The Defense Department is conducting a review of the mission in Niger and the ambush by 50 ISIS-affiliated fighters two weeks ago, which left four US soldiers dead and two wounded, CNN reported on Tuesday.
The investigation is seeking "to get all the facts correct" on what was apparently a confused situation during the unexpected firefight, officials said.
Soldiers who were on the ground are being interviewed about what happened, as well as preparations for the mission.
Although preliminary findings are expected by the end of the week, they are likely to remain classified. It is still unclear how Congress will be briefed about the incident.
Senate Armed Service Chairman John McCain said on Tuesday that the Trump administration has not provided enough information on the attack in Niger, The Hill reported.
"I had a better working relationship, as far as information back and forth, with Ash Carter [defense secretary for the Obama administration] than I do with an old friend of 20 years," said McCain, referring to Defense Secretary James Mattis, as well as national security adviser H.R. McMaster.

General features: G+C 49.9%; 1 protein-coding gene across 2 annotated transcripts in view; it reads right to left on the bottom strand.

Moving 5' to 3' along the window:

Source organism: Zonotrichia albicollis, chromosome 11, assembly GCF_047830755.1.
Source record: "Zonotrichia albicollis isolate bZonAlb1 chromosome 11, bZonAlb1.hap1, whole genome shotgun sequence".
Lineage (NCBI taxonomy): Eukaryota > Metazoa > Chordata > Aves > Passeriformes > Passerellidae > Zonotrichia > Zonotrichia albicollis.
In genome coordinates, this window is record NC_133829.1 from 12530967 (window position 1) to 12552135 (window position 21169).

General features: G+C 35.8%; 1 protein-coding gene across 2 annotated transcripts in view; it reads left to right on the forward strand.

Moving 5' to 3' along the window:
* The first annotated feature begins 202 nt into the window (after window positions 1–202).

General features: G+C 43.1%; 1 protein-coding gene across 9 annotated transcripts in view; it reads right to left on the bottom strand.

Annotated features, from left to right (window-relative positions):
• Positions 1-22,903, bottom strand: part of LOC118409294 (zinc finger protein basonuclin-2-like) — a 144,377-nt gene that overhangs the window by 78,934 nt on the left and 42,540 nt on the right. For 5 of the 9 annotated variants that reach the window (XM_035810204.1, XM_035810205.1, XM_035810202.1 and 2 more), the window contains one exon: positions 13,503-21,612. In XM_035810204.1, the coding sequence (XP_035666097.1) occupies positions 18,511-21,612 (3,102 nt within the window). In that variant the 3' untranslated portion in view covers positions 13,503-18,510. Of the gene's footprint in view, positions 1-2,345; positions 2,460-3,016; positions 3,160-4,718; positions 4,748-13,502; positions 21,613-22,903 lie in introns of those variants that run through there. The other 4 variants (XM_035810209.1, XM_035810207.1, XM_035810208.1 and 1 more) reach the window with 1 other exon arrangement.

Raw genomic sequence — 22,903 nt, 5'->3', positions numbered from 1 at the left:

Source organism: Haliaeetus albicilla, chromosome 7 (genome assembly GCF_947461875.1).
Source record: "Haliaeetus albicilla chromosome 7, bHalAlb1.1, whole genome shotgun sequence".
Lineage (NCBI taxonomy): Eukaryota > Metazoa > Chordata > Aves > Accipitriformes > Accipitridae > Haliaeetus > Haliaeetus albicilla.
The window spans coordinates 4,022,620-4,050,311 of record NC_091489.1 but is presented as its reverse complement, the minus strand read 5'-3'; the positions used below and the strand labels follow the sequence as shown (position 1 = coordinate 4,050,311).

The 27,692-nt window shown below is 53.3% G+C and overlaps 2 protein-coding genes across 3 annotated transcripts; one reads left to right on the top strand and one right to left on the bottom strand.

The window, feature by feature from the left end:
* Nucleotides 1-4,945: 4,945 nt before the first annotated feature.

"I think they had this idea that once Trump won that we are a unicameral government," said McCain, a Republican senator from Arizona.
Among the key questions being asked in the Defense Department investigation are why did the intelligence indicate it was "unlikely" the 12-man team led by Green Berets would run into opposition, after multiple visits to the area; why was there an attack at this time; and once the ambush broke out, how did the body of Sgt. La David Johnson get left behind and was he ever alive or was he killed instantly?
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